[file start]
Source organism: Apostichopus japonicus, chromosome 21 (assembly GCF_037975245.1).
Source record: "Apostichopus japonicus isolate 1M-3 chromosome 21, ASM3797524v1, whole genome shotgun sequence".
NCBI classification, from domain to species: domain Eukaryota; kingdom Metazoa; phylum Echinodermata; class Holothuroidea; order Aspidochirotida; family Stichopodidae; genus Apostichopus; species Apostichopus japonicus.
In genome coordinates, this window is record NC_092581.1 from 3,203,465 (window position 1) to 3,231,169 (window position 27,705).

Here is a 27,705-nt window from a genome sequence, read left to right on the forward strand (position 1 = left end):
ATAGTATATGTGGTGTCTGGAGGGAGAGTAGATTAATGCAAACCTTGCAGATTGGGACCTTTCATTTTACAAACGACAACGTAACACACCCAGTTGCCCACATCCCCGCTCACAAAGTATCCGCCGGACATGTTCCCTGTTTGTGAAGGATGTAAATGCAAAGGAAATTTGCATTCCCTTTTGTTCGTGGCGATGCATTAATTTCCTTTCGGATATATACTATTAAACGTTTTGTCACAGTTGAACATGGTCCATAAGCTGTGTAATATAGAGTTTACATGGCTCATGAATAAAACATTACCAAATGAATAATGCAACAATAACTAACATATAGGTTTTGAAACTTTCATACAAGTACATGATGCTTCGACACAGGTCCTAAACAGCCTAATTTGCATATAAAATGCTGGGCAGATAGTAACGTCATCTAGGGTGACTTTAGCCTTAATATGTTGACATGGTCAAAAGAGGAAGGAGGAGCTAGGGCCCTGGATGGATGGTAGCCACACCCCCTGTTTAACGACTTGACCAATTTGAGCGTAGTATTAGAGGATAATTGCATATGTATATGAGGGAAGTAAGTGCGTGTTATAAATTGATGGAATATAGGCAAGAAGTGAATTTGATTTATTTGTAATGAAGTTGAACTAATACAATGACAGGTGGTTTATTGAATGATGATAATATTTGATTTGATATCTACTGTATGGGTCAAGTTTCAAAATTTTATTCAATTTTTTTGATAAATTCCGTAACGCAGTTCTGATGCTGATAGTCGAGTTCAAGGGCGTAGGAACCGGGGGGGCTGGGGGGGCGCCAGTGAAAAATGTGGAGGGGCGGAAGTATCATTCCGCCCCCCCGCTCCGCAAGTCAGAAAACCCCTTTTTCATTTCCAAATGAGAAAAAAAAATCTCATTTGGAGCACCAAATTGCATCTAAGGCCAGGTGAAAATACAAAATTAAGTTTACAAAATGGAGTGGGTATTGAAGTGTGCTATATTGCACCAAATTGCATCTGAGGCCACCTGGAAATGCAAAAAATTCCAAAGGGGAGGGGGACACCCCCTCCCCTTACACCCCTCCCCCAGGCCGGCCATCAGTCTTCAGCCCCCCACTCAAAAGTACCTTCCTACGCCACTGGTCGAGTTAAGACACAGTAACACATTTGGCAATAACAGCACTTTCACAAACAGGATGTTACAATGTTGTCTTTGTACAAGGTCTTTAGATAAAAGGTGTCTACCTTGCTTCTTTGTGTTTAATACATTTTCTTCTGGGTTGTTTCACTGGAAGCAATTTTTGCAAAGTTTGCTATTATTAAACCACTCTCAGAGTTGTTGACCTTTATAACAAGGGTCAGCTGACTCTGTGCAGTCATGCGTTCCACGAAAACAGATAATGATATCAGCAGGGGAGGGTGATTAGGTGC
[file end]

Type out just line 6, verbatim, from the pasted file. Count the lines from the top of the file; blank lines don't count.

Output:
ATAGTATATGTGGTGTCTGGAGGGAGAGTAGATTAATGCAAACCTTGCAGATTGGGACCTTTCATTTTACAAACGACAACGTAACACACCCAGTTGCCCACATCCCCGCTCACAAAGTATCCGCCGGACATGTTCCCTGTTTGTGAAGGATGTAAATGCAAAGGAAATTTGCATTCCCTTTTGTTCGTGGCGATGCATTAATTTCCTTTCGGATATATACTATTAAACGTTTTGTCACAGTTGAACATGGTCCATAAGCTGTGTAATATAGAGTTTACATGGCTCATGAATAAAACATTACCAAATGAATAATGCAACAATAACTAACATATAGGTTTTGAAACTTTCATACAAGTACATGATGCTTCGACACAGGTCCTAAACAGCCTAATTTGCATATAAAATGCTGGGCAGATAGTAACGTCATCTAGGGTGACTTTAGCCTTAATATGTTGACATGGTCAAAAGAGGAAGGAGGAGCTAGGGCCCTGGATGGATGGTAGCCACACCCCCTGTTTAACGACTTGACCAATTTGAGCGTAGTATTAGAGGATAATTGCATATGTATATGAGGGAAGTAAGTGCGTGTTATAAATTGATGGAATATAGGCAAGAAGTGAATTTGATTTATTTGTAATGAAGTTGAACTAATACAATGACAGGTGGTTTATTGAATGATGATAATATTTGATTTGATATCTACTGTATGGGTCAAGTTTCAAAATTTTATTCAATTTTTTTGATAAATTCCGTAACGCAGTTCTGATGCTGATAGTCGAGTTCAAGGGCGTAGGAACCGGGGGGGCTGGGGGGGCGCCAGTGAAAAATGTGGAGGGGCGGAAGTATCATTCCGCCCCCCCGCTCCGCAAGTCAGAAAACCCCTTTTTCATTTCCAAATGAGAAAAAAAAATCTCATTTGGAGCACCAAATTGCATCTAAGGCCAGGTGAAAATACAAAATTAAGTTTACAAAATGGAGTGGGTATTGAAGTGTGCTATATTGCACCAAATTGCATCTGAGGCCACCTGGAAATGCAAAAAATTCCAAAGGGGAGGGGGACACCCCCTCCCCTTACACCCCTCCCCCAGGCCGGCCATCAGTCTTCAGCCCCCCACTCAAAAGTACCTTCCTACGCCACTGGTCGAGTTAAGACACAGTAACACATTTGGCAATAACAGCACTTTCACAAACAGGATGTTACAATGTTGTCTTTGTACAAGGTCTTTAGATAAAAGGTGTCTACCTTGCTTCTTTGTGTTTAATACATTTTCTTCTGGGTTGTTTCACTGGAAGCAATTTTTGCAAAGTTTGCTATTATTAAACCACTCTCAGAGTTGTTGACCTTTATAACAAGGGTCAGCTGACTCTGTGCAGTCATGCGTTCCACGAAAACAGATAATGATATCAGCAGGGGAGGGTGATTAGGTGC